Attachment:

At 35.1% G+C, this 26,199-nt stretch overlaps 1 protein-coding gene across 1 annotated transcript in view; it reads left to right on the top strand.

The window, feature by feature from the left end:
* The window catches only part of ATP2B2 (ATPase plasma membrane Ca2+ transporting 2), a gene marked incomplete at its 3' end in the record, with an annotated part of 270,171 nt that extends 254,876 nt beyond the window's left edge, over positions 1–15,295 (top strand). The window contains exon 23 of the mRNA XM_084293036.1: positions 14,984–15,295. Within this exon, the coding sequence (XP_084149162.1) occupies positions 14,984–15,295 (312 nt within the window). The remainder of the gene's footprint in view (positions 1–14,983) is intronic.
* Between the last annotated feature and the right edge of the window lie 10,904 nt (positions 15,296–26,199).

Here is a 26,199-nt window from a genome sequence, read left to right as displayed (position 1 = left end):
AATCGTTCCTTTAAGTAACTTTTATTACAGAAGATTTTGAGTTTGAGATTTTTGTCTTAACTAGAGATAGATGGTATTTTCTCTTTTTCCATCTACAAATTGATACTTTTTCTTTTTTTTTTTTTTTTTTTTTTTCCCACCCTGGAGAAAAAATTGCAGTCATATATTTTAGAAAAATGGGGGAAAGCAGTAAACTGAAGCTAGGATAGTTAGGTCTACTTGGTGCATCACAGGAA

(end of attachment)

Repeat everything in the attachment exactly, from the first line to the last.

At 35.1% G+C, this 26,199-nt stretch overlaps 1 protein-coding gene across 1 annotated transcript in view; it reads left to right on the top strand.

The window, feature by feature from the left end:
* The window catches only part of ATP2B2 (ATPase plasma membrane Ca2+ transporting 2), a gene marked incomplete at its 3' end in the record, with an annotated part of 270,171 nt that extends 254,876 nt beyond the window's left edge, over positions 1–15,295 (top strand). The window contains exon 23 of the mRNA XM_084293036.1: positions 14,984–15,295. Within this exon, the coding sequence (XP_084149162.1) occupies positions 14,984–15,295 (312 nt within the window). The remainder of the gene's footprint in view (positions 1–14,983) is intronic.
* Between the last annotated feature and the right edge of the window lie 10,904 nt (positions 15,296–26,199).

Here is a 26,199-nt window from a genome sequence, read left to right as displayed (position 1 = left end):
AATCGTTCCTTTAAGTAACTTTTATTACAGAAGATTTTGAGTTTGAGATTTTTGTCTTAACTAGAGATAGATGGTATTTTCTCTTTTTCCATCTACAAATTGATACTTTTTCTTTTTTTTTTTTTTTTTTTTTTTCCCACCCTGGAGAAAAAATTGCAGTCATATATTTTAGAAAAATGGGGGAAAGCAGTAAACTGAAGCTAGGATAGTTAGGTCTACTTGGTGCATCACAGGAA